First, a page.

As more than eighty heads of state jet in to support the Copenhagen climate change summit this week, few can be under any misapprehension that carbon reduction is falling from importance. The political will to pursue carbon reduction as a co-ordinated international process is highly evident. So where does this leave corporate policy on green issues?
Corporate agendas may have been skewed towards addressing the impact of the economic downturn over the last few months, but there can be little doubt that companies will have to redress the balance in favour of green initiatives if they are going to keep in step with the political direction being taken by world leaders. US president, Barack Obama’s expected presence at the summit stands testimony to that.
Many companies are looking to their supply chains for ways of cutting emissions, and in the great majority of cases initiatives centre on cutting unnecessary transit mileage, improving vehicle utilisation or introducing more environmentally friendly fuels or means of transport. Tesco is committed to halving emissions per case of goods delivered by 2012 and to cutting emissions through its supply chain by 30 per cent by 2020. But as leading retailers, such as Tesco, are trying to influence consumers in the way they buy goods, making them more aware of environmentally friendly products, shouldn’t corporate procurement practice become more aligned to buying goods and services from suppliers that are actively pursuing a policy of reducing their carbon footprint?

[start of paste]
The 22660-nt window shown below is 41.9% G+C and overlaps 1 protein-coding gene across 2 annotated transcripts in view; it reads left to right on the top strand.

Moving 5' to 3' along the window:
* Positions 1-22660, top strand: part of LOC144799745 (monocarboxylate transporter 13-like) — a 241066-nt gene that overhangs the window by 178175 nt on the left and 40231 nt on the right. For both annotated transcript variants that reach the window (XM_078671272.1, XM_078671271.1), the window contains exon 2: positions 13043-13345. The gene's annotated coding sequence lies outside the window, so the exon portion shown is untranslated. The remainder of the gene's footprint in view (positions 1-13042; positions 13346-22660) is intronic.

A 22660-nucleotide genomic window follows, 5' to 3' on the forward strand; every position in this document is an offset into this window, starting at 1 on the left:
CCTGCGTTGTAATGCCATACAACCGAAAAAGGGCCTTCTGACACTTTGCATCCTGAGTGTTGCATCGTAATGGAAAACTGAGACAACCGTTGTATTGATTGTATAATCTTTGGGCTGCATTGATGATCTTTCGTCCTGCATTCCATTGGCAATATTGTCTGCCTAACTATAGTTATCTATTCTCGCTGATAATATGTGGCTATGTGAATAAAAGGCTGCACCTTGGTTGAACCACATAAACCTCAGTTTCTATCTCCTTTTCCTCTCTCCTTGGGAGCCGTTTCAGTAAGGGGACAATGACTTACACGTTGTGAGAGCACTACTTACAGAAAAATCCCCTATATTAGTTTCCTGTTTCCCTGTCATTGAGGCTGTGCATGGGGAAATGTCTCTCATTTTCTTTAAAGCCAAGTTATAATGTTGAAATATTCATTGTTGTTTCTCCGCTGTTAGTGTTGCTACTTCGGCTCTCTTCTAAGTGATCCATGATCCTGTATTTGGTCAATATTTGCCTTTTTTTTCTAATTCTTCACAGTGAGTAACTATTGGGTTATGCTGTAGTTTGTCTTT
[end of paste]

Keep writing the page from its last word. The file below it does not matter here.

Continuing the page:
A number of companies are keen to collaborate with suppliers that are of a “like mind” in reducing their carbon emissions, but few if any are sourcing on the basis of a low-carbon footprint. But this might not always be the case.
In many respects, the problem for procurement departments may be in identifying those suppliers that are pursuing a programme of reducing their carbon emissions under an internationally recognised certification scheme – so creating a level playing field. Of course, there are one or two industry-wide initiatives underway, such as the one championed by the utilities sector, where a substantial number of utility companies are behind the CEMARS scheme for providing a framework and audited process for certification of suppliers to the internationally recognised CEMARS standard, but then these are few and far between.
However, if suppliers want to stay ahead of the game with regards the way procurement departments might soon be making their purchasing decisions, then they should act now rather than wait and see. The path ahead looks pretty set.